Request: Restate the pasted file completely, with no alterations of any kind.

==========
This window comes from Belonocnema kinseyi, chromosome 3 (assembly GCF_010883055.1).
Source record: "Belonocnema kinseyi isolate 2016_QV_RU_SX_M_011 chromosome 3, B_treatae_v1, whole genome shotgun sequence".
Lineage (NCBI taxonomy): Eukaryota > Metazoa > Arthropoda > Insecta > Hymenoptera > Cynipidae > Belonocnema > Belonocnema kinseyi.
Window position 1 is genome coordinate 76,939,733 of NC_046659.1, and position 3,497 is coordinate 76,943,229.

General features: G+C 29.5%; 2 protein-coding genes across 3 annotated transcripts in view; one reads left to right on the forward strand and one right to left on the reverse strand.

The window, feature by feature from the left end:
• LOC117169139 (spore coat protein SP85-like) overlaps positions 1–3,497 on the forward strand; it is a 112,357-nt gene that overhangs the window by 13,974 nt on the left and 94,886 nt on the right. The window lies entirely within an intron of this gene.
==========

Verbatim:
This window comes from Belonocnema kinseyi, chromosome 3 (assembly GCF_010883055.1).
Source record: "Belonocnema kinseyi isolate 2016_QV_RU_SX_M_011 chromosome 3, B_treatae_v1, whole genome shotgun sequence".
Lineage (NCBI taxonomy): Eukaryota > Metazoa > Arthropoda > Insecta > Hymenoptera > Cynipidae > Belonocnema > Belonocnema kinseyi.
Window position 1 is genome coordinate 76,939,733 of NC_046659.1, and position 3,497 is coordinate 76,943,229.

General features: G+C 29.5%; 2 protein-coding genes across 3 annotated transcripts in view; one reads left to right on the forward strand and one right to left on the reverse strand.

The window, feature by feature from the left end:
• LOC117169139 (spore coat protein SP85-like) overlaps positions 1–3,497 on the forward strand; it is a 112,357-nt gene that overhangs the window by 13,974 nt on the left and 94,886 nt on the right. The window lies entirely within an intron of this gene.